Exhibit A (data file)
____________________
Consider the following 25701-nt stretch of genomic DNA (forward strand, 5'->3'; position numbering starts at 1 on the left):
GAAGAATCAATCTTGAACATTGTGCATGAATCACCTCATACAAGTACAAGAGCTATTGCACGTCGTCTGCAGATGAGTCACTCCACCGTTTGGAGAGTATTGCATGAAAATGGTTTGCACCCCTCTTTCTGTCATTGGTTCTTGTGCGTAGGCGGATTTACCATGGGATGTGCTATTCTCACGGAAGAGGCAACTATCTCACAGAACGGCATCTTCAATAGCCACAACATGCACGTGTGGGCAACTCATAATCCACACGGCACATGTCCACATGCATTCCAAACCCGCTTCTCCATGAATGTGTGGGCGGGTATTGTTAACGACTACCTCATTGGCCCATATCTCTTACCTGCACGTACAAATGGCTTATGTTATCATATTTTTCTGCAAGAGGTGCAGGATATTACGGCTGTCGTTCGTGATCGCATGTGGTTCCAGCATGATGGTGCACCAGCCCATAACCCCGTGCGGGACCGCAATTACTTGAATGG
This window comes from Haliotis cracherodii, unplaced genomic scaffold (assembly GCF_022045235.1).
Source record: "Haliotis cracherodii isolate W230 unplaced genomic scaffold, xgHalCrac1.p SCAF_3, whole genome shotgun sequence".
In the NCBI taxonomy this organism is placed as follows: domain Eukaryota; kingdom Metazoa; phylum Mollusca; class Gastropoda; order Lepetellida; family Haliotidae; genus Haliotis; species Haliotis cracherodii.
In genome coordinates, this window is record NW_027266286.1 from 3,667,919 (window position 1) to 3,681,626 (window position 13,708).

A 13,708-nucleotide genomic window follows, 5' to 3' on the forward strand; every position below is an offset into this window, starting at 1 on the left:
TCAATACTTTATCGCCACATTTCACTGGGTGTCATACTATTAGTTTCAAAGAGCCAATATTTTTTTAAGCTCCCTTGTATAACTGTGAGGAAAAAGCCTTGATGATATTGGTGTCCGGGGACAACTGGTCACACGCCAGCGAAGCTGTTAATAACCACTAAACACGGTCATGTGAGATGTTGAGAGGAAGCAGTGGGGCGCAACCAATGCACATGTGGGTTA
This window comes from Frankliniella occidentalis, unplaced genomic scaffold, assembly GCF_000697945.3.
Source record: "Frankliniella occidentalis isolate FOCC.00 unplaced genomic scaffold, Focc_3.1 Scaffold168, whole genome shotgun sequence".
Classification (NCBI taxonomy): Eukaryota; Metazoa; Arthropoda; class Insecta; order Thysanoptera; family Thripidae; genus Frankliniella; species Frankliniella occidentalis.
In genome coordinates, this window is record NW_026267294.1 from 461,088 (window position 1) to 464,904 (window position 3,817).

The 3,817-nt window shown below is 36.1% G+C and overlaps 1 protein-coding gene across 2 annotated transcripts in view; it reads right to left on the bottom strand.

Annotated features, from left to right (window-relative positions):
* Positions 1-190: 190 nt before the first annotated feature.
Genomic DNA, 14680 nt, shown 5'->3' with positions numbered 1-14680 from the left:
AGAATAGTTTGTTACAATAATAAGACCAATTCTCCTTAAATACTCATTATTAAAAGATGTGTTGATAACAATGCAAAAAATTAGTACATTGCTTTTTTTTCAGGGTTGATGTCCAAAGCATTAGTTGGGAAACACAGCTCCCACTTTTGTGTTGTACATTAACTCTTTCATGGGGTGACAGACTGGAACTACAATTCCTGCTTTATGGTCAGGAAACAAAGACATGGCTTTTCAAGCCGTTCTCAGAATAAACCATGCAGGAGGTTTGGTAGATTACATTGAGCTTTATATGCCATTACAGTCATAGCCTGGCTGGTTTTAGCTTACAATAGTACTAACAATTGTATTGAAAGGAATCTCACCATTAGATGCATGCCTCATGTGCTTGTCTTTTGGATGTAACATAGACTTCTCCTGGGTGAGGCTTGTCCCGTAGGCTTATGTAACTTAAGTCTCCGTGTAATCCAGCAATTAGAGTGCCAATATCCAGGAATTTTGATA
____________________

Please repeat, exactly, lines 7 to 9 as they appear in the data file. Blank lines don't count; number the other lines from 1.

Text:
A 13,708-nucleotide genomic window follows, 5' to 3' on the forward strand; every position below is an offset into this window, starting at 1 on the left:
TCAATACTTTATCGCCACATTTCACTGGGTGTCATACTATTAGTTTCAAAGAGCCAATATTTTTTTAAGCTCCCTTGTATAACTGTGAGGAAAAAGCCTTGATGATATTGGTGTCCGGGGACAACTGGTCACACGCCAGCGAAGCTGTTAATAACCACTAAACACGGTCATGTGAGATGTTGAGAGGAAGCAGTGGGGCGCAACCAATGCACATGTGGGTTA
This window comes from Frankliniella occidentalis, unplaced genomic scaffold, assembly GCF_000697945.3.